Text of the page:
Thursday, June 02, 2005

Rebuilding in Fallujah

During the battle for Falljuah, the ongoing cry from the more leftward leaning side of the political spectrum was the usual reliving of the Vietnam war. Our troops were simply driving in there and levelling everything, they said. They were conviced, at the time, that we'd go in there, kill everything that moved, make sure that no 2 stones stood on one another and then head back out, never looking back. The city was painted as a wonderful, happy, pristine place where children played and young lovers walked hand-in-hand in the moonlight, careless except for each other. Of course, the reality was that the place was a crumbling rathole under Saddam's regime and a murderously dangerous crumbling rathole under the terrorists who flocked there under Al Zarqawi. The media was positively bursting at the seams with stories about how massively destructive American forces were in the fighting with special note made of any tanks firing into buildings. Within hours, the media was proclaiming Fallujah "destroyed" with dire predictions of recovery taking years, if possible at all.

Micheal Fumento is an embedded reporter with 2nd Marine Expeditionary Unit in Fallujah and has an eyewitness account of the rebuilding efforts there and the very positive reactions from the citizenry.

::::::::As I traveled through the slowly repopulating city — about half of the original 250,000 are believed to have returned — I saw awesome scenes of destruction. But I also saw thriving markets, stores selling candy and ice cream, and scores of children delighted to see Americans. I did more waving than the beauty queen in the 4th of July parade and the kids squealed with delight when I took their picture.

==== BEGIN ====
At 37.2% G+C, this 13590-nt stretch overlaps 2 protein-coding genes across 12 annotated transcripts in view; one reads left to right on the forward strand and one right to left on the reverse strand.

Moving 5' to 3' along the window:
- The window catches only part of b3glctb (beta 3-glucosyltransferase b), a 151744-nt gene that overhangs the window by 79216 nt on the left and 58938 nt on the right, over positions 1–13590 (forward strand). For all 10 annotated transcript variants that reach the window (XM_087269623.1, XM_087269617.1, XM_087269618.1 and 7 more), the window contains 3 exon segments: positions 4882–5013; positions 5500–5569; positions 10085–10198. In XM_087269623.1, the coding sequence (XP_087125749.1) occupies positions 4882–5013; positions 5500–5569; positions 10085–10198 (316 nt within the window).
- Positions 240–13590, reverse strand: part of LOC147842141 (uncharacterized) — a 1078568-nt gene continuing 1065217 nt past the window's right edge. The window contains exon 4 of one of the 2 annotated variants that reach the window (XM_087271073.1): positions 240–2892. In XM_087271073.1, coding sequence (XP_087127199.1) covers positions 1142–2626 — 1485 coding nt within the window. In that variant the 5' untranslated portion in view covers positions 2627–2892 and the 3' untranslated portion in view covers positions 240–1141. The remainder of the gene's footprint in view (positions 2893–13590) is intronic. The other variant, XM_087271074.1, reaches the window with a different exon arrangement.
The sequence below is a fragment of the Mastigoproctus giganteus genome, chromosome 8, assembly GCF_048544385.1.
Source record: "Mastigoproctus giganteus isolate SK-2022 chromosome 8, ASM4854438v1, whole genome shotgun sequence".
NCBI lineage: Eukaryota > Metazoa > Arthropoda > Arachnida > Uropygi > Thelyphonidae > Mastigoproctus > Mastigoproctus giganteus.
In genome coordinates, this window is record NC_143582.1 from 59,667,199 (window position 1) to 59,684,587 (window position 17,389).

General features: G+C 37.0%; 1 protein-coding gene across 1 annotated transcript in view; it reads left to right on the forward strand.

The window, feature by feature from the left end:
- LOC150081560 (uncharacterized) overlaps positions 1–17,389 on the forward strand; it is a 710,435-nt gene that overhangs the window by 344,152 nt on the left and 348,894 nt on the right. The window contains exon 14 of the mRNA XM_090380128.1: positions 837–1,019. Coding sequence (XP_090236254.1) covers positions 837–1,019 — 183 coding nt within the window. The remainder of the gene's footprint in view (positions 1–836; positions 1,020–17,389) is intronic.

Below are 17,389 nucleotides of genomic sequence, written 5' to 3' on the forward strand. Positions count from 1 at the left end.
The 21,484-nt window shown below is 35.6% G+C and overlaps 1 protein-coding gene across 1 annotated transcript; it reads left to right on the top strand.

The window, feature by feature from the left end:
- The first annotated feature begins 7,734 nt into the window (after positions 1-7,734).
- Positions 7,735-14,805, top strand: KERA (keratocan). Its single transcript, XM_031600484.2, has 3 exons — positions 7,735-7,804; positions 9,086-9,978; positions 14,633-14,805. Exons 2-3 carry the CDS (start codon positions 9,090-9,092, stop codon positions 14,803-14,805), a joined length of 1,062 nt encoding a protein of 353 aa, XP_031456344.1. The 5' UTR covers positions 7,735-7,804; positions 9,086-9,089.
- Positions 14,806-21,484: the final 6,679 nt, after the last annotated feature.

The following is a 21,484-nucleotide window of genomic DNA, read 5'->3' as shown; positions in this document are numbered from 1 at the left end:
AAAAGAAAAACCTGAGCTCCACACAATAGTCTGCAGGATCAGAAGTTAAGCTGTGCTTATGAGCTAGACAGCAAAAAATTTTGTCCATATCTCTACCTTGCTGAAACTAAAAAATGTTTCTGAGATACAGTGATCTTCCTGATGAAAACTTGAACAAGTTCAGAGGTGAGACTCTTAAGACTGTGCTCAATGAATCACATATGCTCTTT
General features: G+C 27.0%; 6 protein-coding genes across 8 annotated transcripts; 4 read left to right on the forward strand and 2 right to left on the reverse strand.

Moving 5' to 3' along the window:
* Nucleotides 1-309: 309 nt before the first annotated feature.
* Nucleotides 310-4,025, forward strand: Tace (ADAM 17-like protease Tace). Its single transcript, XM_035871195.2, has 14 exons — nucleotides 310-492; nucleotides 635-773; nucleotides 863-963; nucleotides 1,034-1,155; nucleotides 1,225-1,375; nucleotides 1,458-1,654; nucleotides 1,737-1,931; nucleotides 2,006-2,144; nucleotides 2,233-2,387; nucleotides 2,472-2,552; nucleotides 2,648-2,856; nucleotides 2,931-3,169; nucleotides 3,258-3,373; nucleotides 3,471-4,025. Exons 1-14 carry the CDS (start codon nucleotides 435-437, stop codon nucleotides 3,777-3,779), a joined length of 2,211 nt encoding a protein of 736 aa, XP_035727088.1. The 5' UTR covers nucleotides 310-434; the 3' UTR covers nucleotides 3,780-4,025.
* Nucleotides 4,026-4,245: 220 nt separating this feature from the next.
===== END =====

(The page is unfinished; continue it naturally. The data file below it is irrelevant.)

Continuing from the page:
“We’re mostly known for killing the bad guys” says Lt. Col. Harvey Williams, a reserve officer with the Marine 5th Civil Affairs Group. But killing alone can’t defeat the insurgency. Win over the populace or lose the war.

Williams and the 5th CAG is in charge of rebuilding the city in conjunction with the Army Corps of Engineers. He shows the value of drawing on a rich pool of reservists in that prior to be being called up he worked for General Electric, installing new power plants throughout the U.S.

Restoring and expanding access to electricity is top priority here, more so than access to running water because Iraqis pump water up from the mains to tanks on their roof. No electricity, no working pumps.

Williams and his counterpart at the Corp of Engineers, Maj. Daniel Hibner, don’t have the simple goal of restoring prewar Iraq. “The baseline is crappy so why go back to that?” says Williams. “We did do some damage but the repairs are taking these people far beyond where they were.”

The goals are ambitious but they’re being met. All of Fallujah is scheduled to have electricity by January 2006. The Marines have the responsibility for bringing power to the pole, while the Iraqis take it from the pole into homes and shops.
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Progress on the potable water situation is moving even faster, he says and the rebuilding efforts are employing the locals, who are very happy with their well-paying jobs. The Marines are impressed with the Iraqis' engineering skills and are encouraging them to do more. That's the whole point: to give them the ownership of their future. Progress, though far from well-reported, is being made at a good pace.

Hat tip: Michelle Malkin